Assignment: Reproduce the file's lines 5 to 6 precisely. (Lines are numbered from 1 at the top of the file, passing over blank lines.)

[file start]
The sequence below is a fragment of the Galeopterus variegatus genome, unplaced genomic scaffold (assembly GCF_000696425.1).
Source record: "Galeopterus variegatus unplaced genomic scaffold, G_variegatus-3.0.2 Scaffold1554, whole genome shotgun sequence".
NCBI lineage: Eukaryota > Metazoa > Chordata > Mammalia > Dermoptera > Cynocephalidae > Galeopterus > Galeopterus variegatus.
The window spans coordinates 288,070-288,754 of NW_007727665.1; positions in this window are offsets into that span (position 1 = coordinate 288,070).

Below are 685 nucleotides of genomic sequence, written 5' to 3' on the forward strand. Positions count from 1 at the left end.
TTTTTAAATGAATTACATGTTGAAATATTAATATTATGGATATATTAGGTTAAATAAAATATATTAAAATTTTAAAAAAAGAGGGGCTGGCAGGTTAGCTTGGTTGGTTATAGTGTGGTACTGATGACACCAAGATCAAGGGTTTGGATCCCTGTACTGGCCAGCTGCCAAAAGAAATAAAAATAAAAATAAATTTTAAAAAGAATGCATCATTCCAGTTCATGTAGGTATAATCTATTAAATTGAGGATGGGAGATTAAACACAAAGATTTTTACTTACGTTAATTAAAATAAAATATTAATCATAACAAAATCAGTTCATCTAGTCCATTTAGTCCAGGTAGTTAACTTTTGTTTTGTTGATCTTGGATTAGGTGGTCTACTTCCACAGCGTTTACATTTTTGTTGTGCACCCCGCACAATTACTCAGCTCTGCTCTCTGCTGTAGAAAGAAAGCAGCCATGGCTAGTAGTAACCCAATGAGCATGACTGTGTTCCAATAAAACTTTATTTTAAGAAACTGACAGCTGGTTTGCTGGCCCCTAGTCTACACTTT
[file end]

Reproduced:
Below are 685 nucleotides of genomic sequence, written 5' to 3' on the forward strand. Positions count from 1 at the left end.
TTTTTAAATGAATTACATGTTGAAATATTAATATTATGGATATATTAGGTTAAATAAAATATATTAAAATTTTAAAAAAAGAGGGGCTGGCAGGTTAGCTTGGTTGGTTATAGTGTGGTACTGATGACACCAAGATCAAGGGTTTGGATCCCTGTACTGGCCAGCTGCCAAAAGAAATAAAAATAAAAATAAATTTTAAAAAGAATGCATCATTCCAGTTCATGTAGGTATAATCTATTAAATTGAGGATGGGAGATTAAACACAAAGATTTTTACTTACGTTAATTAAAATAAAATATTAATCATAACAAAATCAGTTCATCTAGTCCATTTAGTCCAGGTAGTTAACTTTTGTTTTGTTGATCTTGGATTAGGTGGTCTACTTCCACAGCGTTTACATTTTTGTTGTGCACCCCGCACAATTACTCAGCTCTGCTCTCTGCTGTAGAAAGAAAGCAGCCATGGCTAGTAGTAACCCAATGAGCATGACTGTGTTCCAATAAAACTTTATTTTAAGAAACTGACAGCTGGTTTGCTGGCCCCTAGTCTACACTTT